This is going to be fun.
Last night was my first (ever) voice class. While I did sing in school choruses through 9th grade, I can't remember ever having any physical or technical instruction on how to produce music with the voice. Classes actually started last week, so I jumped right in without any introduction to speak of. While that has the advantage of leaving no time for worrying, I am glad I have some musical background, without which I would have been utterly lost.
We started with physical warm-ups:
* Roll head forward to strech neck, then to each side
* Drop head to chest and roll downward to hang at hips
* Roll back to standing
* Pant like a dog
* Hiss out for 8 counts, quick inhale (relax to breath in) and repeat
* Same, for 12 counts
* Sing zzzz in monotone for 8 counts, inhale, repeat
* Same for 12 counts
* Sing arpeggio with continuous zzzz, do - do sol mi do, where first do-do is an octave jump upward. Continuous meaning without discreet jumps to notes, just a continuous motion of tone toward and over them.
* Same exercise with either tongue-rolling trill or raspberry lip-blubber. (I can roll my tongue all day, but can't blubber worth a darn.)
* Same exercise using the words "I lo-ove to sing." Discussion of centripetal motion. Physical experience of same by swinging arms counterclockwise in large circle to facilitate octave leap. (An exercise involving randomly throwing a stability ball around the group was scrapped because we focused too much on the ball and not enough on what we were singing. Adults. Bah.) The goal was to make that octave leap in a smooth motion, no jerking from one note to the next.
We spent some time listening to recordings of vocalists that others had brought (evidently the assignment from last week.) I'm not a big vocal music fan, so it was very interesting to listen to singing as music, the same way I would study a cello recording. It was very exciting to start making connections about how tones become music. You'd think that is such a simple thing, but it's taken me a long time to be able to hear those nuances.
Next, singing last week's assigned piece, Amazing Grace. Important points:
* Open vowels, short consonants. Achieve this with very open mouth for vowels (exaggerate) and short closing for consonant. It felt a bit like chewing, and reminded me of one particular choir member in my last church who had a very lovely voice, but always looked like she was chewing the words. However, it was very effective. I found my throat opened considerably when I opened my mouth to sing those vowels, with a remarkable improvement in overall tone.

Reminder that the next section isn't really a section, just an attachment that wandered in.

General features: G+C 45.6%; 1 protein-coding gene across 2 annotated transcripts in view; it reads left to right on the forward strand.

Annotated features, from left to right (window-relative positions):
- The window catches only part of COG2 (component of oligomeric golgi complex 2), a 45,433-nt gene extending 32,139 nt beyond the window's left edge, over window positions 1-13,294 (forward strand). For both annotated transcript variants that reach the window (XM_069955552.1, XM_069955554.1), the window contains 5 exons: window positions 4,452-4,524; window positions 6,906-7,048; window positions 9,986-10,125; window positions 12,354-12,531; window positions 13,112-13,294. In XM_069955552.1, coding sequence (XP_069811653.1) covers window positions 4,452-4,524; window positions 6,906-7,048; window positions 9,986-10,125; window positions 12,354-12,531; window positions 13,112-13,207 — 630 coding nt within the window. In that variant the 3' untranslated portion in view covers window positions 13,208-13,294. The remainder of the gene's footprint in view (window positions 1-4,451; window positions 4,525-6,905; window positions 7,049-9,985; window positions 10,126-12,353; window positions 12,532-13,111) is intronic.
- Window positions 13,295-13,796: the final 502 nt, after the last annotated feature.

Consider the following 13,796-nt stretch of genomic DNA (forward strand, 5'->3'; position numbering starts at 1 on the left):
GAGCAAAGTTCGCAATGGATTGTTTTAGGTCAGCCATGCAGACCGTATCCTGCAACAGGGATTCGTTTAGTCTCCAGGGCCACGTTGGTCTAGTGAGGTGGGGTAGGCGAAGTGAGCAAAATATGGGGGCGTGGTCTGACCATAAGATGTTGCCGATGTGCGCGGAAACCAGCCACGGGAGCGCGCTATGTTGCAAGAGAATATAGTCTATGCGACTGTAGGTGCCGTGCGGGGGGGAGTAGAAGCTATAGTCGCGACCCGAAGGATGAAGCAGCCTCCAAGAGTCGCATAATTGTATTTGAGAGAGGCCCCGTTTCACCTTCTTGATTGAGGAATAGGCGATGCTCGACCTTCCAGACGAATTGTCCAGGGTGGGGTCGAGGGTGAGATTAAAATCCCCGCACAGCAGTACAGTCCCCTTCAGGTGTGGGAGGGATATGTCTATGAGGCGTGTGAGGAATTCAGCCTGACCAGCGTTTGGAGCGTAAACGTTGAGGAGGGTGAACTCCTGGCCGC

* Sing through the phrase, using the centripetal motion concept. Not blocky note-to-note movement. I can't tell you how exciting that was. This is exactly what I have been trying to achieve on the cello, with varying success. It was so cool to hear it happening without being buried in the technical "how." There's a lot to explore in the idea of making music "in the cracks" (i.e. between the notes, referring to the cracks between piano keys.)
Finally, we ran through the piece for next week, I'm Beginning to See the Light, circa 1944, by the committee of Harry James, Duke Ellington, Johnny Hodges and Don George. New topic entirely. No big vowels. Short notes with swing and lots of bending, overt and implied.
My morning practice today was very interesting. I worked on my Bach invention (piano) first, and had intermittent interest from John, Cricket, and my newest foster, Serengeti. But when I started singing every cat in the house was sitting at my feet, watching and listening. Now, I'm not going to speculate on why they are so drawn to me singing, but this is a great piece of music. It just makes me feel happy.
Two weeks until the next class, and I can hardly wait.